In the meantime, as could be expected, the Emirates pilot and more importantly, wife community took to Facebook to open support pages for all of us affected by redundancy. Many pilots had made the decision to investigate the LGV and truck driving option and I was able to advise several of my colleagues in the most efficient and cost effective way to gain their licences and where to get started. Many other pilots came through the office door in person from several airlines, including EasyJet, Thomas Cook, Monarch, British Airways and Emirates and I was able to train all of them and get them through the DVSA driving test over the period of several months.


But what about returning to aviation?

As pilots we deal with Risk Management every day. But now I’m faced with a whole pile of decisions regarding my licences, my ratings and recency. Every pilot you meet will give you a varying viewpoint. And the risk is now financial.

I hold a UK ATPL. On that UK ATPL are ratings for B757/767 and Airbus 320. I also hold a United Arab Emirates ICAO licence, which has ratings for Airbus 330, 340 and 380.
All the ratings on all the licences would need renewing, so what’s the best way forward and what does it give you in real terms?
The one part of my licence I’ve always kept current is my UK CAA Class One medical. There’s not a single moment that I ever considered letting that lapse. Being over 50, I suspect that trying to regain a Class One would bring a whole set of complications and challenges that I’d rather not consider, even if I am at a reasonable level of health and fitness.
Almost every job advert will tell you that to be considered, you need to be rated, current and to have flown the applicable airplane in the last 6 months.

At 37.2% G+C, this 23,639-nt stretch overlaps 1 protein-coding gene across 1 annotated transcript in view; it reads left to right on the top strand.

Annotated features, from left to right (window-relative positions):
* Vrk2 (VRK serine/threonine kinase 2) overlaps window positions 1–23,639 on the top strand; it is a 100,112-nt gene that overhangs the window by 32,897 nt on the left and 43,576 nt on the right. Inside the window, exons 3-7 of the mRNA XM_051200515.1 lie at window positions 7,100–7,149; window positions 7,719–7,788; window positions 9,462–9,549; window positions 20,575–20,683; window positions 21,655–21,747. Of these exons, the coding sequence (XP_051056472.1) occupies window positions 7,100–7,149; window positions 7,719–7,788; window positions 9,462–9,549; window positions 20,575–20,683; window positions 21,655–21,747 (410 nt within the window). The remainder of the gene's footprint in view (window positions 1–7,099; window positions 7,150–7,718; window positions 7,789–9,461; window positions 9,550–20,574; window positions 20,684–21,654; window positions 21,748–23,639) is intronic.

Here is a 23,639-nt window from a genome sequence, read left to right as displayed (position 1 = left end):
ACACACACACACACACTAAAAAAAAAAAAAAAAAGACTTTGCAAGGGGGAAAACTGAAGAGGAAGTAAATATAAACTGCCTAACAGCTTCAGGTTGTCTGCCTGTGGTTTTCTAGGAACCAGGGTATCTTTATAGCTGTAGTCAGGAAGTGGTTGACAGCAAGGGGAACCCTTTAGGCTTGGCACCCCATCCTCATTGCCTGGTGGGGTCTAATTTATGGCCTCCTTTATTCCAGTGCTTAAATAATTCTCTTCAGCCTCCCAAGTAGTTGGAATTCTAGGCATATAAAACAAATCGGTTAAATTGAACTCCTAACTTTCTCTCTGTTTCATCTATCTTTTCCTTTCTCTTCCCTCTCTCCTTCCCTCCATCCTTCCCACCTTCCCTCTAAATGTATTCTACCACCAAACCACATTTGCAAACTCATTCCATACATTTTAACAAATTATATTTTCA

It’s now October 2022 – two years on from leaving Dubai and my last LPC on the A380 and like many others, I haven’t been in an airplane since. 
As I mentioned, it’s now a question of financial risk. Should I renew a rating? Which one? What is the benefit? Will it make a difference? And what about in 6 months when I’m no longer deemed ‘Current’? 
I’ve had several conversations with airlines over this – with them all saying that my lack of a current rating ‘might’ be an issue...
With that in mind I recently priced up the cost to revalidate my A320 rating on my UK licence through a few different organisations. On average, I would be expected to part with £6000. That’s not the highest I’ve been quoted. So would my spending £6000 actually make me anymore employable?

The short, evidence based answer so far is ‘No.’ 

All that expenditure actually does, according to the airline people I’ve spoken with, is increase my chances of being ‘looked at’. 
‘You’re a great fit/ your experience is perfect/everything we look for/the ideal Captain etc. for our company. If you had a rating..’ is something I’ve heard more times than I remember this last year. 
So as an unemployed pilot I find myself in a ‘chicken & egg’ situation.

I wonder how many of us would pay £6000 as a non-returnable deposit for a car, with that deposit valid only for six months and no guarantee of actually getting to own the car once you’ve paid? Probably not that many when we look at it like that, but that’s currently how the industry is operating. There will definitely be people who will disagree with me on this and that’s fine. I don’t have the best part of £6k to drop without a pretty good certainty of employment in return, which no one is giving.
As I mentioned – I have a UK ATPL, not an EASA licence.  So that’s also led to much consideration of revalidating a rating and applying for an EASA licence in the process. Once again, I’ve had so many varied and wildly differing costs and instructions about how to apply and what’s required that I have almost given up bothering with this option. In one case, adding an EASA licence application would have doubled my previously quoted rating revalidation price. More than one training organisation has skirted around the question and given the vaguest of answers about their process and cost. 

Personally, this doesn’t inspire much confidence in these organisations or that licencing system.